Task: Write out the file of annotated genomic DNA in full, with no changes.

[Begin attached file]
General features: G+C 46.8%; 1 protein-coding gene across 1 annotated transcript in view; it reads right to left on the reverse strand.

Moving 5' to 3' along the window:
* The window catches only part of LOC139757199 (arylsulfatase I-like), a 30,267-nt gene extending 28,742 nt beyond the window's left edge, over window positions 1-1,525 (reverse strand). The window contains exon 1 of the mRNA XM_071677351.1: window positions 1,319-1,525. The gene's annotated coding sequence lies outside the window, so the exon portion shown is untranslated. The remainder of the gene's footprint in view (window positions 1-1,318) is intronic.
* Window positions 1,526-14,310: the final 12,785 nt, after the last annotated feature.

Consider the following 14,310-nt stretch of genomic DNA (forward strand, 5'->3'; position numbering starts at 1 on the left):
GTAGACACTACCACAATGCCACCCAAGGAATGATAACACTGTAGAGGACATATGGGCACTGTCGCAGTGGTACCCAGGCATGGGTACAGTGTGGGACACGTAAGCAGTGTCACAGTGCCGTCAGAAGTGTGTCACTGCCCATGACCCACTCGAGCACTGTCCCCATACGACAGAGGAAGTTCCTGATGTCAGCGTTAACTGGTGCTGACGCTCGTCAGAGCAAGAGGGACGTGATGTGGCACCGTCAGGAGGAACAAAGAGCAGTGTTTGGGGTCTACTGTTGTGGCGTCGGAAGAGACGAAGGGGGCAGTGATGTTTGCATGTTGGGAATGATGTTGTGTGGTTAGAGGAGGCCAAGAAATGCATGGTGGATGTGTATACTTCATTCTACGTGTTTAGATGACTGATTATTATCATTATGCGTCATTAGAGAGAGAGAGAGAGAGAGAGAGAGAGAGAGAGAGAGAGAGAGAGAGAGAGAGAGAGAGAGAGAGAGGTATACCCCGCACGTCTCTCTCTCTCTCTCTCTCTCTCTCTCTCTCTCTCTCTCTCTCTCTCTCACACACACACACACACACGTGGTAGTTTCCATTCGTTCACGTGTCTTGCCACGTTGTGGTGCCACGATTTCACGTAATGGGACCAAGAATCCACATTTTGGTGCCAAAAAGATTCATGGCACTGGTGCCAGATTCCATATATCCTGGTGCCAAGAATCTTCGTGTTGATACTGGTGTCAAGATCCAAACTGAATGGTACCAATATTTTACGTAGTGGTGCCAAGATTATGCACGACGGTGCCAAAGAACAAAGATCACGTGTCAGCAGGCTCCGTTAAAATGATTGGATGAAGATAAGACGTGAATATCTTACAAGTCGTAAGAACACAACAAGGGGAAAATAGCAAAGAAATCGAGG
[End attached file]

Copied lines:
General features: G+C 46.8%; 1 protein-coding gene across 1 annotated transcript in view; it reads right to left on the reverse strand.

Moving 5' to 3' along the window:
* The window catches only part of LOC139757199 (arylsulfatase I-like), a 30,267-nt gene extending 28,742 nt beyond the window's left edge, over window positions 1-1,525 (reverse strand). The window contains exon 1 of the mRNA XM_071677351.1: window positions 1,319-1,525. The gene's annotated coding sequence lies outside the window, so the exon portion shown is untranslated. The remainder of the gene's footprint in view (window positions 1-1,318) is intronic.
* Window positions 1,526-14,310: the final 12,785 nt, after the last annotated feature.

Consider the following 14,310-nt stretch of genomic DNA (forward strand, 5'->3'; position numbering starts at 1 on the left):
GTAGACACTACCACAATGCCACCCAAGGAATGATAACACTGTAGAGGACATATGGGCACTGTCGCAGTGGTACCCAGGCATGGGTACAGTGTGGGACACGTAAGCAGTGTCACAGTGCCGTCAGAAGTGTGTCACTGCCCATGACCCACTCGAGCACTGTCCCCATACGACAGAGGAAGTTCCTGATGTCAGCGTTAACTGGTGCTGACGCTCGTCAGAGCAAGAGGGACGTGATGTGGCACCGTCAGGAGGAACAAAGAGCAGTGTTTGGGGTCTACTGTTGTGGCGTCGGAAGAGACGAAGGGGGCAGTGATGTTTGCATGTTGGGAATGATGTTGTGTGGTTAGAGGAGGCCAAGAAATGCATGGTGGATGTGTATACTTCATTCTACGTGTTTAGATGACTGATTATTATCATTATGCGTCATTAGAGAGAGAGAGAGAGAGAGAGAGAGAGAGAGAGAGAGAGAGAGAGAGAGAGAGAGAGAGAGAGAGAGGTATACCCCGCACGTCTCTCTCTCTCTCTCTCTCTCTCTCTCTCTCTCTCTCTCTCTCTCTCTCACACACACACACACACACGTGGTAGTTTCCATTCGTTCACGTGTCTTGCCACGTTGTGGTGCCACGATTTCACGTAATGGGACCAAGAATCCACATTTTGGTGCCAAAAAGATTCATGGCACTGGTGCCAGATTCCATATATCCTGGTGCCAAGAATCTTCGTGTTGATACTGGTGTCAAGATCCAAACTGAATGGTACCAATATTTTACGTAGTGGTGCCAAGATTATGCACGACGGTGCCAAAGAACAAAGATCACGTGTCAGCAGGCTCCGTTAAAATGATTGGATGAAGATAAGACGTGAATATCTTACAAGTCGTAAGAACACAACAAGGGGAAAATAGCAAAGAAATCGAGG